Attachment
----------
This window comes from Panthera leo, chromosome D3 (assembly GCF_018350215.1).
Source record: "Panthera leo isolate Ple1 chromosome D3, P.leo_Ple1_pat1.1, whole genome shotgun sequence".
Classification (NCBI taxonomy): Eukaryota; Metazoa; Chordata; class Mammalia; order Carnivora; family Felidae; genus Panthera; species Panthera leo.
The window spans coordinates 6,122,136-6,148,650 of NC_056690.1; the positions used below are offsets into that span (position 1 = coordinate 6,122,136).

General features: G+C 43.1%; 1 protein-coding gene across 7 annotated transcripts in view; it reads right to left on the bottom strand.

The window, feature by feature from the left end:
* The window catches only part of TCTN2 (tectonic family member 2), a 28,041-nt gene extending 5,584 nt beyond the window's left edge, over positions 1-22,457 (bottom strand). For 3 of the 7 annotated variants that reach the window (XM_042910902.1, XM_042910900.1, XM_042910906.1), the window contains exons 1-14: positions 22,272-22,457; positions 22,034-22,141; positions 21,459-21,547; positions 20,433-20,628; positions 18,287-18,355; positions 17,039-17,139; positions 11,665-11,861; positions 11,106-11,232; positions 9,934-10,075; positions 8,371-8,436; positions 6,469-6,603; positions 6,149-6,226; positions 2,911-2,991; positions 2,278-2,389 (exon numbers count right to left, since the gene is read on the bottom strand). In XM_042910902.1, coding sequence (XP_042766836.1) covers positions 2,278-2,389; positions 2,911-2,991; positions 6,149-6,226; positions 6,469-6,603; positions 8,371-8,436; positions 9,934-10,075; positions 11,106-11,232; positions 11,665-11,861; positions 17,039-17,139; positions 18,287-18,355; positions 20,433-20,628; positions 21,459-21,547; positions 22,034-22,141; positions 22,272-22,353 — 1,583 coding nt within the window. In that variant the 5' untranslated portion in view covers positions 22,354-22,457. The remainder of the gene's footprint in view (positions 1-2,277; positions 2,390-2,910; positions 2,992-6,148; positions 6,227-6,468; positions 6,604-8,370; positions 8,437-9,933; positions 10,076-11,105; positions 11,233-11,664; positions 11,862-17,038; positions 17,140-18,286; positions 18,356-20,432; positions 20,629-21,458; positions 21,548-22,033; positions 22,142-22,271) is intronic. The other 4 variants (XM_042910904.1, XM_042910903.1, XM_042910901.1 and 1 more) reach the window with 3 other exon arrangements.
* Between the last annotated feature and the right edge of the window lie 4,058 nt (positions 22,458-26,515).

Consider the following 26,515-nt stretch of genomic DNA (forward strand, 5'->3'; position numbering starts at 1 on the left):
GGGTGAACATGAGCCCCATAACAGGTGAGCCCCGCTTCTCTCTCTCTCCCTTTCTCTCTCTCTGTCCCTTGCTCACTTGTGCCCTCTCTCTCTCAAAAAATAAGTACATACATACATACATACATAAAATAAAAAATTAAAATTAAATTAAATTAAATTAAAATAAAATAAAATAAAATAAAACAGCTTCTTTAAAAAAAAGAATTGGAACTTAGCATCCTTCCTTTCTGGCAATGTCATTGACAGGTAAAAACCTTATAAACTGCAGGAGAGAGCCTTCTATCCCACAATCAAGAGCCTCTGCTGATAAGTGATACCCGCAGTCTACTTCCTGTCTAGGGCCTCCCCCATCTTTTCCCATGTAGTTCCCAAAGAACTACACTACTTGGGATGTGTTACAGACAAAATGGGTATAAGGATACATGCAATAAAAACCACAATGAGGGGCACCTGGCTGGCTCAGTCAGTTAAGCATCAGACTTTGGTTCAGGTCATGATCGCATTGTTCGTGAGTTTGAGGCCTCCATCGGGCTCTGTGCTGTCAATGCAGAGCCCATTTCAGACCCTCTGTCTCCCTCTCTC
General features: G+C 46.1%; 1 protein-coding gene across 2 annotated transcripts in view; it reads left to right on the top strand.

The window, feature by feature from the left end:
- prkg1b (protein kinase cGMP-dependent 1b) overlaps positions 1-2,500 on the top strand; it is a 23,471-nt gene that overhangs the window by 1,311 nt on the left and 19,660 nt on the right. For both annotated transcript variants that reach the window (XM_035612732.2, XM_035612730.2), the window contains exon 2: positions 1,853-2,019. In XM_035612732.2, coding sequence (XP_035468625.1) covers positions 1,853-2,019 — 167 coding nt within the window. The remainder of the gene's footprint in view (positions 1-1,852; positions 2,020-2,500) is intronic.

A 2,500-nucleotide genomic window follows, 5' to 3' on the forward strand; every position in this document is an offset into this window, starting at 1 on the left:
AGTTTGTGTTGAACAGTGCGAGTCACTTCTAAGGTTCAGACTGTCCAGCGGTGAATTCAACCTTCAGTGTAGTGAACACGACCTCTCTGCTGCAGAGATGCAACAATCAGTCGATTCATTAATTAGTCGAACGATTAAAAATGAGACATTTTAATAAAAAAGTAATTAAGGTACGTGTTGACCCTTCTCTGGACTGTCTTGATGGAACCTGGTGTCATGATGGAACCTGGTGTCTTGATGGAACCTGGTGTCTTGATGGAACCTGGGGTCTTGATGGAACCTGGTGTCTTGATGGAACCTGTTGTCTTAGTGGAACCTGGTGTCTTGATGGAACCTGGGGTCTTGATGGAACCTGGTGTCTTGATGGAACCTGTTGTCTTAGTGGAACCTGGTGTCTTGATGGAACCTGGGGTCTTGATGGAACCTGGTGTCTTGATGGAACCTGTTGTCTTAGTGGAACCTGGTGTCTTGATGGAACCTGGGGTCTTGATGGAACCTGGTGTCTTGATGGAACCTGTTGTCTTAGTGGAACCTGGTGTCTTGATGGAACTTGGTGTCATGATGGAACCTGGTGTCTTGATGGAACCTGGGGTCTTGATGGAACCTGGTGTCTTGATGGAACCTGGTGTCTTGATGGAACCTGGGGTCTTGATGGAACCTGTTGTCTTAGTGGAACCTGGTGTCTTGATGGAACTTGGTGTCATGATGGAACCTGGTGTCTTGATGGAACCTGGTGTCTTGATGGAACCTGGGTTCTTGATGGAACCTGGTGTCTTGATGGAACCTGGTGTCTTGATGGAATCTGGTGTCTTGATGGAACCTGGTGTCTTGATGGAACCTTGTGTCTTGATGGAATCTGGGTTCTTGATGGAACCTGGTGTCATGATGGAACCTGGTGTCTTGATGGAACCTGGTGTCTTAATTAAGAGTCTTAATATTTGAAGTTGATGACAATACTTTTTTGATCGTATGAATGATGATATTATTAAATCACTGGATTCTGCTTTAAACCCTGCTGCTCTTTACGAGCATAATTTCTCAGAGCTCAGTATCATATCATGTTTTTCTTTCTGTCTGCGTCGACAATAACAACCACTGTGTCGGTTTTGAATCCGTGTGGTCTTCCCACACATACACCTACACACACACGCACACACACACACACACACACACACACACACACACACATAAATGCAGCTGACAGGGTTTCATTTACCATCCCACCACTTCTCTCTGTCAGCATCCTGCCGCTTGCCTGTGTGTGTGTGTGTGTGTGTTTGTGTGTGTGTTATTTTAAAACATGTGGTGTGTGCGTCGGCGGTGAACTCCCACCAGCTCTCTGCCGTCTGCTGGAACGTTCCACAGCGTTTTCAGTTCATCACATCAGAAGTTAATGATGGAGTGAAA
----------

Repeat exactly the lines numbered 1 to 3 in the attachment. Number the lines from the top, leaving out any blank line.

This window comes from Panthera leo, chromosome D3 (assembly GCF_018350215.1).
Source record: "Panthera leo isolate Ple1 chromosome D3, P.leo_Ple1_pat1.1, whole genome shotgun sequence".
Classification (NCBI taxonomy): Eukaryota; Metazoa; Chordata; class Mammalia; order Carnivora; family Felidae; genus Panthera; species Panthera leo.